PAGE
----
Too many nutritionists still stuck in dark ages

The government recently retracted many of its misguided dietary recommendations. It finally admitted that eggs, meat, salt, and saturated fats don’t cause chronic diseases. As I’ve warned for 30 years, the real disease-causing dietary culprits are sugars, carbs and grains.

But an entire generation of nutritional experts made a living by parroting the government’s misguidance about diet, despite its obvious failures. They never did any real thinking of their own. So now–although the government finally admitted its errors–some persistent nutritionists won’t go down without a fight. In fact, in a recent Washington Post article, one nutritionist insisted white bread doesn’t deserve its bad rap.

The Washington Post article also said it’s only “speculation” that our bodies digest and metabolize sugar and processed carbs–such as white flour and rice–differently than other nutrients.


I call that modern science.

The problem is, these “expert” nutritionists don’t know the latest science, if they know any real science at all. They’re like living, breathing song lyrics: “Don’t know much about history don’t know much biology.”

You see, our bodies just aren’t equipped to handle carbs and sugar. In fact, grains haven’t been a part of the human diet for very long in terms of biological history. The first human civilizations began eating grains after they developed irrigation agriculture about 10,000 years ago. But archaeologists found declines in skeletal structure and markers of health among these ancient populations as they began to shift from hunter-gatherer subsistence to reliance on agricultural grains.

Sucrose–also known as table sugar–only made it onto tables a few centuries ago. The sugar cane plant originated in tropical New Guinea. And it only reached the rest of the world after the Spanish explorations of the 1500s. Soon after, this labor-intensive crop (along with the human slave trade) spread to the Americas, tropical Asia, the Pacific, and the Caribbean.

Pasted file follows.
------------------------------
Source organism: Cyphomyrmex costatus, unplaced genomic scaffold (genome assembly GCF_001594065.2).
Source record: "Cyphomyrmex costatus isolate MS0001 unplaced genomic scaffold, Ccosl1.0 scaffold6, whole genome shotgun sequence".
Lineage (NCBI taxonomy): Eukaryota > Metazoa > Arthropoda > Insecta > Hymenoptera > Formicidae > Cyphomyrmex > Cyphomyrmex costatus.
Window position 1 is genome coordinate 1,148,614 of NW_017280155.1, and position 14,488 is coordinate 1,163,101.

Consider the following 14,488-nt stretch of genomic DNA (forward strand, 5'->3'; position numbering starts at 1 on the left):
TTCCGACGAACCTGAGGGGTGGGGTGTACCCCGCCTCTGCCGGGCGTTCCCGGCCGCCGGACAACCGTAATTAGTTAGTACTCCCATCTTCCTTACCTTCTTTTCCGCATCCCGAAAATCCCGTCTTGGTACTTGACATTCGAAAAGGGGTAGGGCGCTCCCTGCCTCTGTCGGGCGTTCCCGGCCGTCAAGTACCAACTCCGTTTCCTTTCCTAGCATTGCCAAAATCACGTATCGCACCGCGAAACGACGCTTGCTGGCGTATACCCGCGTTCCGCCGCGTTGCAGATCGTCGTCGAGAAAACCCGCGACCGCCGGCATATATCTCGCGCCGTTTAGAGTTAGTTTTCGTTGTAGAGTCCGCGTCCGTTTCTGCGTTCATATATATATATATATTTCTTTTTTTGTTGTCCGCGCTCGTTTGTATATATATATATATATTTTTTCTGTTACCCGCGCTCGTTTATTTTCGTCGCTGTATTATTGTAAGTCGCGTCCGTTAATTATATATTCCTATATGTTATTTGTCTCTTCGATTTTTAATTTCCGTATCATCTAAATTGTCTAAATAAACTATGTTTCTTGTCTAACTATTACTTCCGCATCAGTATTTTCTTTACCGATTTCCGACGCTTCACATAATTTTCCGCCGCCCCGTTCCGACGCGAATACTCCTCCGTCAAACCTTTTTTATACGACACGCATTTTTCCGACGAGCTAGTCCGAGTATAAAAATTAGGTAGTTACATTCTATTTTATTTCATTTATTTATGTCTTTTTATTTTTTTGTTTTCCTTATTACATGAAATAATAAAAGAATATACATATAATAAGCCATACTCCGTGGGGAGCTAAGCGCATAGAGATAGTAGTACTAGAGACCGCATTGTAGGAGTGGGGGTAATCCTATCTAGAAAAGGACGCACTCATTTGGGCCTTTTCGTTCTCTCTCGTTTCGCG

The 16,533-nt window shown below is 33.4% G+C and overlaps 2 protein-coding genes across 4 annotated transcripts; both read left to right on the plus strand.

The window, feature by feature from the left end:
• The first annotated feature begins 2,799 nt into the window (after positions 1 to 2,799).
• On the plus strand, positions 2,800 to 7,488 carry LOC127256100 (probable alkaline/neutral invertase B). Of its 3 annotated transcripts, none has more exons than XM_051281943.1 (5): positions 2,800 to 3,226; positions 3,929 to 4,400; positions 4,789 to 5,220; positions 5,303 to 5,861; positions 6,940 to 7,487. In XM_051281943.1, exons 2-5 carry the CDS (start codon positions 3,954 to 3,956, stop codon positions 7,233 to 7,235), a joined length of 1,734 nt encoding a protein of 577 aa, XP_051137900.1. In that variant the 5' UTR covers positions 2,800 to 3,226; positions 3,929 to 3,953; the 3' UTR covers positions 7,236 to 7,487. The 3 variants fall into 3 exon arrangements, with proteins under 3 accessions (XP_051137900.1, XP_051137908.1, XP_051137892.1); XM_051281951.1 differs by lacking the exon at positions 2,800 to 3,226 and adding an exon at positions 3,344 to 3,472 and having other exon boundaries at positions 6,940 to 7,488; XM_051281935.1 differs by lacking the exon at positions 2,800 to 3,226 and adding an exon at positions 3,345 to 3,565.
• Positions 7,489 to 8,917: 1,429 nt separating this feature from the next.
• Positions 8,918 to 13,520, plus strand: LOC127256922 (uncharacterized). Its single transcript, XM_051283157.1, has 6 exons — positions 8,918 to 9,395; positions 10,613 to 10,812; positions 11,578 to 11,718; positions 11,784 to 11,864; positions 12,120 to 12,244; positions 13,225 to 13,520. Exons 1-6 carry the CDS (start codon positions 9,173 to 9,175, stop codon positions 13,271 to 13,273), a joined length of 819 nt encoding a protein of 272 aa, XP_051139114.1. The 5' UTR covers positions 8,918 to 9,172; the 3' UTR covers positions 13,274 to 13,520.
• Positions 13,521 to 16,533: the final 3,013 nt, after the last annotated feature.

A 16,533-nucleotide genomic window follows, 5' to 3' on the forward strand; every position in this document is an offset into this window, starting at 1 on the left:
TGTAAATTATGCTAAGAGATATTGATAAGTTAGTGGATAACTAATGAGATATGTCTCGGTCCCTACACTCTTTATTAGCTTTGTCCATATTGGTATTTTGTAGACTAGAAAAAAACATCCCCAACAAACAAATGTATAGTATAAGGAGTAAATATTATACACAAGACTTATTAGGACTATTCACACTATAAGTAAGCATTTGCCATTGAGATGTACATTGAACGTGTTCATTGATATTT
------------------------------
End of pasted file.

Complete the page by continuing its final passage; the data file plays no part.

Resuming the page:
Unfortunately, many nutritionists don’t seem to distinguish between the different types of sugar.

First off, fructose is the natural sugar found in fruit. And you shouldn’t worry about consuming it.  This sugar comes naturally embedded in food biomatrix, which slows down digestion and metabolism. (Fat also slows down digestion and metabolism, which is generally a good thing for health.)

But don’t ever consume high-fructose corn syrup, if you can help it. It contains unhealthy glucose (another dangerous form of sugar) with very little fructose added artificially. Sucrose and glucose cause health problems because they rapidly enter the blood stream, causing blood sugar and insulin to spike.

In recent years, a lot of nutritionists have started talking about “glycemic index” (GI). A food’s GI is determined based on what happens when you eat that food by itself, in isolation from other foods. This concept sells a lot of diet books. But as a dietary tool, it doesn’t make much sense. People don’t eat one food at a time. They eat meals.

Monsieur Luc Tappy of the University of Lausanne, Switzerland (where they know a little something about preparing menus and meals), says we don’t have real evidence to support the importance of the glycemic index.

The bottom line?

Forget all the nonsense about the latest food pyramid, the glycemic index, and the government’s now-defunct dietary guidelines. You may still read about their “benefits” in some mainstream news article written by a misinformed writer. But now you know the facts.


  1. “Bread’s Bad Rap” Washington Post, ( 2/17/2015